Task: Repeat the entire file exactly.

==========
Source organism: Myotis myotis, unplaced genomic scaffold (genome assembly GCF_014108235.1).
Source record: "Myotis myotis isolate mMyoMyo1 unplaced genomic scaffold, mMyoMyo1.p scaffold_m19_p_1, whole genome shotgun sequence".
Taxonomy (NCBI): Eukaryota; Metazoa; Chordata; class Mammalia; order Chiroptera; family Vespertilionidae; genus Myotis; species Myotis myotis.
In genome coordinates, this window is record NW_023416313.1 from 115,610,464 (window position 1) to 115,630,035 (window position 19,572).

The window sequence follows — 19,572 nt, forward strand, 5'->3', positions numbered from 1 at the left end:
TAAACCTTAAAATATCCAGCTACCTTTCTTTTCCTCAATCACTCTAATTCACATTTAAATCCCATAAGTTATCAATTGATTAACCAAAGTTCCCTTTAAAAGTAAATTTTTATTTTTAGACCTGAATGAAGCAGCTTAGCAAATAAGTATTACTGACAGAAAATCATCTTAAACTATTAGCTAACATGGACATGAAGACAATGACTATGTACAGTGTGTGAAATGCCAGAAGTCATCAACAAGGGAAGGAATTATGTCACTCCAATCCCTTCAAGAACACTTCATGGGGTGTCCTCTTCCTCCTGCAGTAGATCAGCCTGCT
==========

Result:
Source organism: Myotis myotis, unplaced genomic scaffold (genome assembly GCF_014108235.1).
Source record: "Myotis myotis isolate mMyoMyo1 unplaced genomic scaffold, mMyoMyo1.p scaffold_m19_p_1, whole genome shotgun sequence".
Taxonomy (NCBI): Eukaryota; Metazoa; Chordata; class Mammalia; order Chiroptera; family Vespertilionidae; genus Myotis; species Myotis myotis.
In genome coordinates, this window is record NW_023416313.1 from 115,610,464 (window position 1) to 115,630,035 (window position 19,572).

The window sequence follows — 19,572 nt, forward strand, 5'->3', positions numbered from 1 at the left end:
TAAACCTTAAAATATCCAGCTACCTTTCTTTTCCTCAATCACTCTAATTCACATTTAAATCCCATAAGTTATCAATTGATTAACCAAAGTTCCCTTTAAAAGTAAATTTTTATTTTTAGACCTGAATGAAGCAGCTTAGCAAATAAGTATTACTGACAGAAAATCATCTTAAACTATTAGCTAACATGGACATGAAGACAATGACTATGTACAGTGTGTGAAATGCCAGAAGTCATCAACAAGGGAAGGAATTATGTCACTCCAATCCCTTCAAGAACACTTCATGGGGTGTCCTCTTCCTCCTGCAGTAGATCAGCCTGCT